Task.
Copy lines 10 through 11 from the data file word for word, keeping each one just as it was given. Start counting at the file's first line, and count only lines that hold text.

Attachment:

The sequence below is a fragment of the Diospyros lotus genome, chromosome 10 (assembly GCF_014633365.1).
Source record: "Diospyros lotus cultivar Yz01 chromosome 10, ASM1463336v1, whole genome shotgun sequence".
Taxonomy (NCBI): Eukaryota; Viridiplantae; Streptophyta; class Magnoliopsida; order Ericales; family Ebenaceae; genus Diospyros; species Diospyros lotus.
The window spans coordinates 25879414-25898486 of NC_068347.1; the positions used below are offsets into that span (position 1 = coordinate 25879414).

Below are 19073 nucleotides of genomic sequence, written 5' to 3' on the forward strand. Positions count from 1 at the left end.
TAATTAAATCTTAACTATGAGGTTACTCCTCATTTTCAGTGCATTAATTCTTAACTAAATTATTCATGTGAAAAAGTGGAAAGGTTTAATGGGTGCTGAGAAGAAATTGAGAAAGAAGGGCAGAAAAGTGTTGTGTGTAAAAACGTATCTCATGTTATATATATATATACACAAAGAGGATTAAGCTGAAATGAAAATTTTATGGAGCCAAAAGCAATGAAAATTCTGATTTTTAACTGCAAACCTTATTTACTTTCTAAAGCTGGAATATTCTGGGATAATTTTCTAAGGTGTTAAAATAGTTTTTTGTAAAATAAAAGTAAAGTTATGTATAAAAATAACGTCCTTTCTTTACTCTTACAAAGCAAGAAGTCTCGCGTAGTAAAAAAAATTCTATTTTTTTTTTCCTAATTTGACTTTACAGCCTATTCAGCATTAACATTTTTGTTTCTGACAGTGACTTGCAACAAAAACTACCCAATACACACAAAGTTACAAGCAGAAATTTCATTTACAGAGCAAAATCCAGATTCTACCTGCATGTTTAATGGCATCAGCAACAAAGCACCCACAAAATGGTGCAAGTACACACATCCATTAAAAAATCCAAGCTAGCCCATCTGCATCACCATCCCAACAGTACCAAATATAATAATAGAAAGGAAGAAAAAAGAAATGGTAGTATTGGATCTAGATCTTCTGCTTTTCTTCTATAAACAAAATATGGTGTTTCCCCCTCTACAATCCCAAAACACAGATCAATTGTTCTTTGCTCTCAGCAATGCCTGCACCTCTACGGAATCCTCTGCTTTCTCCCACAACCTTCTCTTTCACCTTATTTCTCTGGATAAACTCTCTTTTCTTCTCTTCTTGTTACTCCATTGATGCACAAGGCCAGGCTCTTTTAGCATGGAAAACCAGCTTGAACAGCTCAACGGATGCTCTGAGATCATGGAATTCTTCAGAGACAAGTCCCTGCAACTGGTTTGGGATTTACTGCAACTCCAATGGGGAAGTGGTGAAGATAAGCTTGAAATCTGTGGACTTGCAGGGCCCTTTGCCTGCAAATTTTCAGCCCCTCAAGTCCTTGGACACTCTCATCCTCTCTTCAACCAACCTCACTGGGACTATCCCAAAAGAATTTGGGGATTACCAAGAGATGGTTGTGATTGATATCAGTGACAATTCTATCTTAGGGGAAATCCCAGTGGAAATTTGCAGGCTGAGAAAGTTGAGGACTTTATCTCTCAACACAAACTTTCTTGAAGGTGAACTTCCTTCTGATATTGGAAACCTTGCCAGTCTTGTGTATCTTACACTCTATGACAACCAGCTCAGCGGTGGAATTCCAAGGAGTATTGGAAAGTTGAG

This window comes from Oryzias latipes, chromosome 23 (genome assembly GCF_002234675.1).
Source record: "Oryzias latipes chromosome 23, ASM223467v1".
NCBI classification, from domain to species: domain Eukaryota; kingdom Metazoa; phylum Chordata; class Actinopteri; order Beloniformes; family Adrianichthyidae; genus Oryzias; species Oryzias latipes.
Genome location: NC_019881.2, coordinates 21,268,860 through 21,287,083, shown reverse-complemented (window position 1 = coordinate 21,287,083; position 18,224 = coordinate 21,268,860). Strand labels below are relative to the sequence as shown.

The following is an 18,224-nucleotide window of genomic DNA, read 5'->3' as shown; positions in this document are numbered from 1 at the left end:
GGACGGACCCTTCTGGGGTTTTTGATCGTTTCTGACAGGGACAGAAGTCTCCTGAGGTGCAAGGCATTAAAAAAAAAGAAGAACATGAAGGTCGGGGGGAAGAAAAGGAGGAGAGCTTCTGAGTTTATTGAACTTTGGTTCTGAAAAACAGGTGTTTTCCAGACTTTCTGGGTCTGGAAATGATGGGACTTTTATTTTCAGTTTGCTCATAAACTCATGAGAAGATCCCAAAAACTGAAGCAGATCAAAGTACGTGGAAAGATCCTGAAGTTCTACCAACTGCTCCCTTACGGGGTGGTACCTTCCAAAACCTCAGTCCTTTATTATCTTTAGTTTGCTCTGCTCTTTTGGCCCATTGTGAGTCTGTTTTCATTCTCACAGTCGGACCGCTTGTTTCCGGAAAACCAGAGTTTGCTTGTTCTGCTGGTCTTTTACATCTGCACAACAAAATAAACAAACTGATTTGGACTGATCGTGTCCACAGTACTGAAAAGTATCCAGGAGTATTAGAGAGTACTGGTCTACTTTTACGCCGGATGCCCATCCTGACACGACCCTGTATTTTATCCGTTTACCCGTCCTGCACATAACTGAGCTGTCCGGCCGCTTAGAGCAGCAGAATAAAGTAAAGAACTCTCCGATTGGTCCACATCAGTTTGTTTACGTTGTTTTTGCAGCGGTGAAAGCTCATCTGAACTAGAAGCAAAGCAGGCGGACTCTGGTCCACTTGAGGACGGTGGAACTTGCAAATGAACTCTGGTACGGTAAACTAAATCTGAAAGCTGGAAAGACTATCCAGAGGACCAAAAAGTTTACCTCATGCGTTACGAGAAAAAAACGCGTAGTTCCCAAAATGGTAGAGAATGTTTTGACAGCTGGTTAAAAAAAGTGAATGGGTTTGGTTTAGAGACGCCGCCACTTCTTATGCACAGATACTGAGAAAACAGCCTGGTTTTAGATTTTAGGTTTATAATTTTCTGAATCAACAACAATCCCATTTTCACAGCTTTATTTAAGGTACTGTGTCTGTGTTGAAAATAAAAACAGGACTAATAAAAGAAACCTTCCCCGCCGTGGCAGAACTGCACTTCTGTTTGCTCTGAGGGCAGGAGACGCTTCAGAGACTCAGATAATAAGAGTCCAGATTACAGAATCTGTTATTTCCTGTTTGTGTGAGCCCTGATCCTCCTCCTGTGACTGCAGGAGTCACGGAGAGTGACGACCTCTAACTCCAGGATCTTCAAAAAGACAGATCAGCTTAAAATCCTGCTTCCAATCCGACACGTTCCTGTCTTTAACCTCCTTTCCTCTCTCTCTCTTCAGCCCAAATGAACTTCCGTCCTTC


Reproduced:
Genome location: NC_019881.2, coordinates 21,268,860 through 21,287,083, shown reverse-complemented (window position 1 = coordinate 21,287,083; position 18,224 = coordinate 21,268,860). Strand labels below are relative to the sequence as shown.

The following is an 18,224-nucleotide window of genomic DNA, read 5'->3' as shown; positions in this document are numbered from 1 at the left end: